Megarian Decree

Megarian Decree: name of the Athenian policy to bar merchants from Megara from the Athenian markets. Sparta went to war with Athens because it refused to revoke the decree.

PericlesIn the winter of 433/432, or perhaps a bit earlier, the Athenian politician Pericles proposed, and the Assembly accepted, a law that has become known as the "Megarian Decree". It was a most extraordinary decision. The issue itself was simple. The inhabitants of Megara, a neighbor city of Athens, had cultivated land that was consecrated to Demeter, had killed an Athenian herald, and were accordingly punished. Their merchants were excluded from the market of Athens and the ports in its empire, the Delian League. In other words, the Megarian Decree was something like a modern trade embargo. The remarkable aspects are that this type of sanction, although known from the ancient Near East, was unknown in the Greek world and that trade embargoes in peace time were unheard of in East and West.

Whatever the decree's originality, it was not what it seemed to be. If farmers have transgressed a sacred law, it is strange to punish merchants. Curtailing the import of agricultural products from Megara would have been a "smart sanction" (in his Acharnians, the Athenian comedian Aristophanes mentions pigs, fish, salt, figs). It is likely that the decree had another, political aim.

In the late 430's, Athens and Corinth were on very bad terms. The Athenians had allied themselves to Corcyra (a colony of Corinth) and had demanded that Potideia (a Corinthian colony that was also a member of the Delian League) would no longer have magistrates from Corinth. In the battle of Sybota in 433, the Corcyrans and Athenians had already defeated a Corinthian navy, which had also included ships from Megara. It would not be exaggerated to say that the Peloponnesian War had already started.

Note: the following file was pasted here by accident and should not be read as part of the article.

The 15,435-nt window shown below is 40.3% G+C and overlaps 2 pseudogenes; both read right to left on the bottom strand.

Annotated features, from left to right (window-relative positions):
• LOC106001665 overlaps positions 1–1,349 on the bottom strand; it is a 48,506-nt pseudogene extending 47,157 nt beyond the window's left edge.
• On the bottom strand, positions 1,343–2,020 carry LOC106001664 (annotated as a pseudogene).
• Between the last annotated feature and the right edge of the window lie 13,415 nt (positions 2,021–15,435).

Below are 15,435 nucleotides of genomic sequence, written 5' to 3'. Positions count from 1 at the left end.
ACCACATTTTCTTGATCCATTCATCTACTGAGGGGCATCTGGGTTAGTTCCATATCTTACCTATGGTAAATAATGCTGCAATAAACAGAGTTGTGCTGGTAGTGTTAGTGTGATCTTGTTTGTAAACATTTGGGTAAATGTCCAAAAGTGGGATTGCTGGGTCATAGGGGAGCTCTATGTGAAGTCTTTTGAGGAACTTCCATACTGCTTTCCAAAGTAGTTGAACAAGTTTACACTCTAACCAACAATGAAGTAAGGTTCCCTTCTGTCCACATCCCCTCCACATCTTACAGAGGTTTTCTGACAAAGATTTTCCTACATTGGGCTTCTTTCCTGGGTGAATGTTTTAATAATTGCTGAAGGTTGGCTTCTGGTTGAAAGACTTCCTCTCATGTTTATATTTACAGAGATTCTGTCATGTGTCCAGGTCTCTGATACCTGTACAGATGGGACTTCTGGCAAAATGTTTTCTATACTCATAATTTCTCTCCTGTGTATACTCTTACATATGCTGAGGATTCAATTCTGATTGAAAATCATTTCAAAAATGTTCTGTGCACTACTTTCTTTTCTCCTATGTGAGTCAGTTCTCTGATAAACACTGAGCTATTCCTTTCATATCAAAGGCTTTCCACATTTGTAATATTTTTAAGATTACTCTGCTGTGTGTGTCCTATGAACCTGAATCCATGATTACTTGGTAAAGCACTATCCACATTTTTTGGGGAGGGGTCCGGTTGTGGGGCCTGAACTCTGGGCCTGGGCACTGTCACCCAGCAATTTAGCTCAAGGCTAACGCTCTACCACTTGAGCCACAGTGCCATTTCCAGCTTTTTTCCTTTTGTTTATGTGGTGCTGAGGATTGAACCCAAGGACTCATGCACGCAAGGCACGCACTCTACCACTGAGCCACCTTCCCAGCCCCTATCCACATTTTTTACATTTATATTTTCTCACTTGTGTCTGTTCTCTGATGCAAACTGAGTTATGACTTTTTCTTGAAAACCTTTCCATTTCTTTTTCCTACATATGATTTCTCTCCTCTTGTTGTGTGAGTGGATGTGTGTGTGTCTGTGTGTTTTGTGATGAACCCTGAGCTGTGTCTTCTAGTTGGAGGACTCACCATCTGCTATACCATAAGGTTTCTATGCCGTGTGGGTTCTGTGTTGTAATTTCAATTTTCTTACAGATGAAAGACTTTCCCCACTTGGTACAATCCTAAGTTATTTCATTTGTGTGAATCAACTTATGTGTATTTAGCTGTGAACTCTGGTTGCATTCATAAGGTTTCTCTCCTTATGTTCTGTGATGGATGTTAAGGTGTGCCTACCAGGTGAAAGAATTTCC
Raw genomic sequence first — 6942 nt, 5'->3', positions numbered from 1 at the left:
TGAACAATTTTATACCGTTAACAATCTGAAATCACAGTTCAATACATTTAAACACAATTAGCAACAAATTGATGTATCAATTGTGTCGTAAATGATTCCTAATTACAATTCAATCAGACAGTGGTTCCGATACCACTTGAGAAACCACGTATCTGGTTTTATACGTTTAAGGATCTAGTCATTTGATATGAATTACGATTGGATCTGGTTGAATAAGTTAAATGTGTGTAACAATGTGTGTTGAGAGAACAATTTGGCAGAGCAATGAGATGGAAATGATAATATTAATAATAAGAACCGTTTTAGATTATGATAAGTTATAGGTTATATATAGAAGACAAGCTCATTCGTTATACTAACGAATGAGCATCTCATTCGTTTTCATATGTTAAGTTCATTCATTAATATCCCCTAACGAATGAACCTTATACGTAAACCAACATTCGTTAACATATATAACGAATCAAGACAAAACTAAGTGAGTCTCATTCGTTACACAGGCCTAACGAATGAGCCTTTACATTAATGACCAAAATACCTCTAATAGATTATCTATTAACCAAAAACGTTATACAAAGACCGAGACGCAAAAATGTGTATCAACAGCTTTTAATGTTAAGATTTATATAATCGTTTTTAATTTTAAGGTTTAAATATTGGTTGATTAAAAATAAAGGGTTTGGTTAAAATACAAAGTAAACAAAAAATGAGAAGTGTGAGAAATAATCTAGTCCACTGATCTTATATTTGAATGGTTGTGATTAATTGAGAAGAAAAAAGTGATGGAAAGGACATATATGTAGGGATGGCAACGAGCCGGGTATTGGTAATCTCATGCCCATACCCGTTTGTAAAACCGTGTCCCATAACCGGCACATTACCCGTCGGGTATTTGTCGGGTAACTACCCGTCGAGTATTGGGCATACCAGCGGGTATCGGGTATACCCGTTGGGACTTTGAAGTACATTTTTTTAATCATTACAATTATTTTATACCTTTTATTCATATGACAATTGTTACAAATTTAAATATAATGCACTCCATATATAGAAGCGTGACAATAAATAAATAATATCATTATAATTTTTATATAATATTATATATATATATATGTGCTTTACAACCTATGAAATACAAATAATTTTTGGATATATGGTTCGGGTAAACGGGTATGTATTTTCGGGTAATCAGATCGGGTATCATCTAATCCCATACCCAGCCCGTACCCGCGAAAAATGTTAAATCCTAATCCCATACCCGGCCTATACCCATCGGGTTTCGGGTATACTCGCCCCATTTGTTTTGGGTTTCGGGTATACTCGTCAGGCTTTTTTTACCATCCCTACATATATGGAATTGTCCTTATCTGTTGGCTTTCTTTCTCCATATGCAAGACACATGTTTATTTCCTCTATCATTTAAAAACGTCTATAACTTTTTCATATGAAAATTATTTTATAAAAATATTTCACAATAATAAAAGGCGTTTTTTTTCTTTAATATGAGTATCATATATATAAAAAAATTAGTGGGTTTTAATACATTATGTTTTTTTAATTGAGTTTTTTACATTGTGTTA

The Corinthians were members of the alliance of Sparta, the Peloponnesian League, and were trying to convince the other members that Athens was becoming too powerful, and that a war of liberation against the tyrannical superpower was in everyone's best interest. Athens could not ignore this threat, but was also unable to attack Corinth, because that would immediately result in Spartan intervention. The Athenian diplomats, therefore, tried to isolate Corinth. The Megarian Decree served exactly this purpose: it made it very clear that towns that supported Corinth, as Megara had done during the Sybota campaign, would suffer.

Of course the Megarians would complain in Sparta, but Pericles, who was a personal friend of the Spartan king Archidamus II, knew that the Spartan government was not prepared to go to war for the sake of a Corinthian-Athenian conflict. This turned out to be a mistake. Not all Spartans were against war.

Our main source for the outbreak of the Archidamian War in 431 is the History of the Peloponnesian War by the Athenian historian Thucydides. Two times, he mentions that the Megarian Decree was a major source of irritation.note However, he is not really interested in it, because

The Spartans voted that [...] war should be declared not so much because they were influenced by the speeches of their allies as because they were afraid of the further growth of Athenian power.[{Thucydides, History of the Peloponnesian War 1.88.1; tr. Rex Warner.}}

In Thucydides' view, the complaints about the Megarian Decree were mere pretexts for war, and were not the real cause, which he seeks in something that looks more like a philosophical statement about human nature than a historical explanation. Other authors had a less profound and more practical judgment. Here is what Diodorus of Sicily, who uses Ephorus of Cyme as his source, says: